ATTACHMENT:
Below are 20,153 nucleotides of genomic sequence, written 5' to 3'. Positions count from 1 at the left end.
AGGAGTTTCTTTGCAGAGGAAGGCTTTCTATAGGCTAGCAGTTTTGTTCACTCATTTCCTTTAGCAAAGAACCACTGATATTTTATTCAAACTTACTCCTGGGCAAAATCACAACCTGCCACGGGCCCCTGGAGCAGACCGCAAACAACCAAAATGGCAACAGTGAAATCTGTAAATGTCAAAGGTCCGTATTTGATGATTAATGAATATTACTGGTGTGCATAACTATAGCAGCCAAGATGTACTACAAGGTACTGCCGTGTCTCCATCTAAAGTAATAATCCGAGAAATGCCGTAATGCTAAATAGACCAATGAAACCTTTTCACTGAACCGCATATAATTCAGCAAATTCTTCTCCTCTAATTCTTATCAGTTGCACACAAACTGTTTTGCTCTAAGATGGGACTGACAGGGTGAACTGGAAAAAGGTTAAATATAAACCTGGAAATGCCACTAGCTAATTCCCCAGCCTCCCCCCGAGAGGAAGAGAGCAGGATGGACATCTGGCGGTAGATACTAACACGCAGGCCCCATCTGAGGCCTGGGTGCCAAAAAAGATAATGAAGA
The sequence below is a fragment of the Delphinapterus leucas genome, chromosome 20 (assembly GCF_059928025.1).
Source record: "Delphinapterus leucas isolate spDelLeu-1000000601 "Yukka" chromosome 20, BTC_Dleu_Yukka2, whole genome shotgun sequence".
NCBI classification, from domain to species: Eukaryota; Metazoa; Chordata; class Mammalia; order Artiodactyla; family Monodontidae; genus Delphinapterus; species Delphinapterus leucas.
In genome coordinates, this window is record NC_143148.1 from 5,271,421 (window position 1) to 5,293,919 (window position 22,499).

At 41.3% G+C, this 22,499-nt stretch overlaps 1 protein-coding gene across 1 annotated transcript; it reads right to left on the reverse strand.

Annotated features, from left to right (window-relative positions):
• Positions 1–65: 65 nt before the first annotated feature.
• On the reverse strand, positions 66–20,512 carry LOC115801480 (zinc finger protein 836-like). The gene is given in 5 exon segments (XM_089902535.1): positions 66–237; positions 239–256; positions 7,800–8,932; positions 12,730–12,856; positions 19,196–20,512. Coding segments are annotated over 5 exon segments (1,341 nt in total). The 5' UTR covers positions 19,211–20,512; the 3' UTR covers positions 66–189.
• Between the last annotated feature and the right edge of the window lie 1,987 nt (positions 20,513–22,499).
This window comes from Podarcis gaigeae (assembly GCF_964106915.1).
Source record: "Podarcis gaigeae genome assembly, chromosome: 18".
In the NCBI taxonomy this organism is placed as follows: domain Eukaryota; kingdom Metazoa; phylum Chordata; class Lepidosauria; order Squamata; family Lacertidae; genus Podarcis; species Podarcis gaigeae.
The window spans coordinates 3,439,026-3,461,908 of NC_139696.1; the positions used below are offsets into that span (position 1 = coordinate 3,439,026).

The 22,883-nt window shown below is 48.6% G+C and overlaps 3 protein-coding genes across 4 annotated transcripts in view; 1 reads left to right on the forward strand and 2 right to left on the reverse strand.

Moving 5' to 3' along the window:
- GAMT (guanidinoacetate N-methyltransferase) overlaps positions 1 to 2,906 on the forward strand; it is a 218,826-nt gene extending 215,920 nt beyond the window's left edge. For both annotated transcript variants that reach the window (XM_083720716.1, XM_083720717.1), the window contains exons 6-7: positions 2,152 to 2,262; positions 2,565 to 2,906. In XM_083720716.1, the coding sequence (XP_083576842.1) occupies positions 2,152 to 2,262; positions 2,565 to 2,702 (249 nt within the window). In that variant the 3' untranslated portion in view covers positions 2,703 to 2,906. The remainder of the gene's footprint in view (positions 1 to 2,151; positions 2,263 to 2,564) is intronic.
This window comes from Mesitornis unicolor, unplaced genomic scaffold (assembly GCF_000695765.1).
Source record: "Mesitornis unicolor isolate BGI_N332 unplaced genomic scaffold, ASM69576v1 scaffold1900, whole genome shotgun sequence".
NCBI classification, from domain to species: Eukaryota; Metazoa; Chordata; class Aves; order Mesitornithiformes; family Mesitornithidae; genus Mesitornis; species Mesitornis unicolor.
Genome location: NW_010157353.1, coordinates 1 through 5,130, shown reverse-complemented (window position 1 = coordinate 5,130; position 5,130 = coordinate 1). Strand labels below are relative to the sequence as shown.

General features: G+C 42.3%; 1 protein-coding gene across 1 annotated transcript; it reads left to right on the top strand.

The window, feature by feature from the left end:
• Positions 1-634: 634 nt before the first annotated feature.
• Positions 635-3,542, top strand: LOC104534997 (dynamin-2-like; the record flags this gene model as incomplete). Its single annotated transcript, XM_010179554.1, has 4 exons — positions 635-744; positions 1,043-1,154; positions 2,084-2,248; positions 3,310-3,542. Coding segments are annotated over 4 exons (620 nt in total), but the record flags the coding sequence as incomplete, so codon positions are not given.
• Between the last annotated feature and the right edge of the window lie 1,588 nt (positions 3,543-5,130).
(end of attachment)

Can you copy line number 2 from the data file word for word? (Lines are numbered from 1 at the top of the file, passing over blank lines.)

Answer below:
AGGAGTTTCTTTGCAGAGGAAGGCTTTCTATAGGCTAGCAGTTTTGTTCACTCATTTCCTTTAGCAAAGAACCACTGATATTTTATTCAAACTTACTCCTGGGCAAAATCACAACCTGCCACGGGCCCCTGGAGCAGACCGCAAACAACCAAAATGGCAACAGTGAAATCTGTAAATGTCAAAGGTCCGTATTTGATGATTAATGAATATTACTGGTGTGCATAACTATAGCAGCCAAGATGTACTACAAGGTACTGCCGTGTCTCCATCTAAAGTAATAATCCGAGAAATGCCGTAATGCTAAATAGACCAATGAAACCTTTTCACTGAACCGCATATAATTCAGCAAATTCTTCTCCTCTAATTCTTATCAGTTGCACACAAACTGTTTTGCTCTAAGATGGGACTGACAGGGTGAACTGGAAAAAGGTTAAATATAAACCTGGAAATGCCACTAGCTAATTCCCCAGCCTCCCCCCGAGAGGAAGAGAGCAGGATGGACATCTGGCGGTAGATACTAACACGCAGGCCCCATCTGAGGCCTGGGTGCCAAAAAAGATAATGAAGA